I've lived here ten years. We've had a few quakes which were certainly wake ups, not nearly as strong as the ones in Riverside (highest number of quakes in socal, and a fault just waiting to let it go), but some were doozies. All of the quakes we've had here in OK have been small, and just leave you with the feeling of when is the BIG one coming, but usually not anything strong. But as fraking picked up, that changed.


The big one we had via fracking did a LOT of damage. It was in the evening, everying dark, and the power went out and I and dogs went outside, waiting. You could meet all your neighbors at once. But it had destroyed much of the old business district in Cushing, some three years later still sitting just as it had looked when the stock they could rescue was moved. No repairs. No movie theater. No wonderful book store. That part of town is a dead zone.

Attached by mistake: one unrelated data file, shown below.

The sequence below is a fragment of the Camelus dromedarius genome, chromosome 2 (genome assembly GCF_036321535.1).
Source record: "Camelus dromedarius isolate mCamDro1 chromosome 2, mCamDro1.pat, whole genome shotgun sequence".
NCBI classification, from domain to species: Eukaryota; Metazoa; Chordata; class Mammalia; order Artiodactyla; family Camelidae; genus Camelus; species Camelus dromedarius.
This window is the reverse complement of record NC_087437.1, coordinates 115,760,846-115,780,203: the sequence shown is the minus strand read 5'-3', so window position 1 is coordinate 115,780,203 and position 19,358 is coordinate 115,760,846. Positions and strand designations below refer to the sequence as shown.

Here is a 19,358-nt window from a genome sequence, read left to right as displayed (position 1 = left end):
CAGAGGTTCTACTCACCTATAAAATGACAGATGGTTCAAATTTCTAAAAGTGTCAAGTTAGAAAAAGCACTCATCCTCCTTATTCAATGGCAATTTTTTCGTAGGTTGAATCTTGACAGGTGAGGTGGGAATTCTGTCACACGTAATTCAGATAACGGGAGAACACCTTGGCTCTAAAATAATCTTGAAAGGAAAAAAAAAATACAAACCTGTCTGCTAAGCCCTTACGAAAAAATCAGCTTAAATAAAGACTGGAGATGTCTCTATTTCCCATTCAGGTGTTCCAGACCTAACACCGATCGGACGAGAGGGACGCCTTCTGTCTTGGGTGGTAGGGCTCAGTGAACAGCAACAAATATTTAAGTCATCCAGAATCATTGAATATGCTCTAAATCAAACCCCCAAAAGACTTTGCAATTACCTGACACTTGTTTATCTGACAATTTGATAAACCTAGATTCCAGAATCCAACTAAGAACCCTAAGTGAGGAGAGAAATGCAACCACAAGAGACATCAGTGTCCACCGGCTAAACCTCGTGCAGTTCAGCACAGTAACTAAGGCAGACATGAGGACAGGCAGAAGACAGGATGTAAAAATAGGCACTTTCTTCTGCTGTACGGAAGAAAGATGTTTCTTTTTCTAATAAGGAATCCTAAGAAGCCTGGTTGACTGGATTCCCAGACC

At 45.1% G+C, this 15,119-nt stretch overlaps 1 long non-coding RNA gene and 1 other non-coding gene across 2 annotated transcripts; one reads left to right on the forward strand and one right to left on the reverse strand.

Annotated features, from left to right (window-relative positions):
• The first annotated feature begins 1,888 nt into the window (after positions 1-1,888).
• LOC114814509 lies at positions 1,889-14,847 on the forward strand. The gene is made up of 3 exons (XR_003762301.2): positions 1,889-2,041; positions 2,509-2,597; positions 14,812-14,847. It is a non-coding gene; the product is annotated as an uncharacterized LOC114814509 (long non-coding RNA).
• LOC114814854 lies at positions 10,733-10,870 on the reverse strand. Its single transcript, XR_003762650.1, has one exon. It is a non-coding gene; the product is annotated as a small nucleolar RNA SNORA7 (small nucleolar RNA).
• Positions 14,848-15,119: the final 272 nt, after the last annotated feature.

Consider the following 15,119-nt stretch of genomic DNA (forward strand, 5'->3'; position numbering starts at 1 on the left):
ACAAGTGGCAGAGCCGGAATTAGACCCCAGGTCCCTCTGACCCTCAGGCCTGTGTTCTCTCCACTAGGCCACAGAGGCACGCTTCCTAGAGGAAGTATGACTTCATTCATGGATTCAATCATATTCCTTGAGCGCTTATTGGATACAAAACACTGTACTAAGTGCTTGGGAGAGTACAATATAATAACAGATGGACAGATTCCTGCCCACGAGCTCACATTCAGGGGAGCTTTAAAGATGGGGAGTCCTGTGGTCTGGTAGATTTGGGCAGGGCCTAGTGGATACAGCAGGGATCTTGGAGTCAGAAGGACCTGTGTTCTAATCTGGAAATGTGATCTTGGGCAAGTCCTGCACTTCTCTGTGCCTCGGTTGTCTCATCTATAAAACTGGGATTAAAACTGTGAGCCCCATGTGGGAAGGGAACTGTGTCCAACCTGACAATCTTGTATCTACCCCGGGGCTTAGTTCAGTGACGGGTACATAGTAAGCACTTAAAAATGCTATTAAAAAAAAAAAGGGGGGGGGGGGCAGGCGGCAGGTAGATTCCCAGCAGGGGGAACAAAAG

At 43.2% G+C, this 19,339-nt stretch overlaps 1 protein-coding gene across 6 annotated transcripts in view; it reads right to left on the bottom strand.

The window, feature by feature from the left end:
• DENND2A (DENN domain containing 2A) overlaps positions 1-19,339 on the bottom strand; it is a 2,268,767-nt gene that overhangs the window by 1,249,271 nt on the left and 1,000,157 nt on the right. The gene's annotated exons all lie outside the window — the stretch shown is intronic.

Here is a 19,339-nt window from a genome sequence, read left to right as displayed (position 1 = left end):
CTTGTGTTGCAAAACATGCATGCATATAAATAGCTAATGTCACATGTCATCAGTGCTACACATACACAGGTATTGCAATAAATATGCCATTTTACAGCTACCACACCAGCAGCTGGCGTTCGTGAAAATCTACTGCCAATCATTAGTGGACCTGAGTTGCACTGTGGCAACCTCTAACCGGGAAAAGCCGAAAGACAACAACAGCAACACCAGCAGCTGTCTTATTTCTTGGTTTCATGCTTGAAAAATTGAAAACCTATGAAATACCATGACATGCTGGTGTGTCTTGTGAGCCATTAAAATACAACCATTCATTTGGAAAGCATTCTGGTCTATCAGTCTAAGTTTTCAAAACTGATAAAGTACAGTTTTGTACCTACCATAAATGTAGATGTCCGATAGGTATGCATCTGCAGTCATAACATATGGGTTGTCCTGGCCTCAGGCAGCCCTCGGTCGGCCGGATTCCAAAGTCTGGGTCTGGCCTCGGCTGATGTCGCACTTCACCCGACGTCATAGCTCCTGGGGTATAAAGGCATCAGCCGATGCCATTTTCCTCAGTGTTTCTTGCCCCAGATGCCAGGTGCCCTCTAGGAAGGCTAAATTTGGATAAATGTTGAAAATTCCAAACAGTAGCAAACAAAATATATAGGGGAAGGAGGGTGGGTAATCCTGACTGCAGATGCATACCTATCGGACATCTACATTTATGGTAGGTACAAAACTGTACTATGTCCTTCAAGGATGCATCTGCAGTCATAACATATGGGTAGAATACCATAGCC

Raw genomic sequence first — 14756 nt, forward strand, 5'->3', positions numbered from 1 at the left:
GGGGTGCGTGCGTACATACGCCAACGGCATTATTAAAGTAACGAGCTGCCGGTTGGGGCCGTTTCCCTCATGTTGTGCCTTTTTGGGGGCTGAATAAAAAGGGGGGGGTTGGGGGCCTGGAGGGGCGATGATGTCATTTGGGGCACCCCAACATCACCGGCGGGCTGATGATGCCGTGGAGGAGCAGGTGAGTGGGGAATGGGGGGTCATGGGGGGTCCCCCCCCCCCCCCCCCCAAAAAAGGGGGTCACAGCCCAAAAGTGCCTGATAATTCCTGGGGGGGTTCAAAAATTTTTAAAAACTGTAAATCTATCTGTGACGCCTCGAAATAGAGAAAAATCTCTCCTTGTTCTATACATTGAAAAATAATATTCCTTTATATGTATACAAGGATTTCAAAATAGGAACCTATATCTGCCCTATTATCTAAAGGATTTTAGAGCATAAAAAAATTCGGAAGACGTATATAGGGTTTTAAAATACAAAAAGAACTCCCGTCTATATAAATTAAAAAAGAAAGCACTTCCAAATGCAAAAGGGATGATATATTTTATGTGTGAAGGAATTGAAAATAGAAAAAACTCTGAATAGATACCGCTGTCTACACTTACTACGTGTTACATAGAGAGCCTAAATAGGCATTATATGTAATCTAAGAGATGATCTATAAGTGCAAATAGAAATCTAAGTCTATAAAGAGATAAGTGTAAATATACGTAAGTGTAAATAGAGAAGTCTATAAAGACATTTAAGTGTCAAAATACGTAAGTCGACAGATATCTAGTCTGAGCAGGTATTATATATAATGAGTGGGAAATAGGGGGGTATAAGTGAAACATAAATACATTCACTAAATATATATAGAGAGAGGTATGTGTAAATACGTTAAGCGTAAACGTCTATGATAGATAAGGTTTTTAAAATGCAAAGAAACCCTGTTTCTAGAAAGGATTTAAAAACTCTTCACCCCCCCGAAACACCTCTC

Fracking has been reduced, especially after said quake was directly tied to it, and no doubt legal suits might follow. But the damage is done and the town is leaking population in great porportion, many for Stillwater. Many people here did not have earthquake insurence, and couldn't rebuild. Or maybe with the mess left behind, they didn't want to.


So if you are moving here, check the US site where you'll find every quake listed, when and relative damage and you might not want to.


I grew up in the San Fernando Valley, mid Orange County sprawl, and less than a mile from the beach in socal. I wouldn't go back to them, even if it was affordable. I like the pace of life here, but its slowed sooo much since, and unless you can drive its getting isolated. Part of it works great, part I would move away in a heartbeat. But the economic part where the SS check does pay the bills is also vital.


We haven't had any large quakes since the one which destroyed old downtown and likely will stay that way. And sure wish I could still drive. Eye surgery left one eye unable to focus, which means the eye has no depth perception, so that's a bad idea.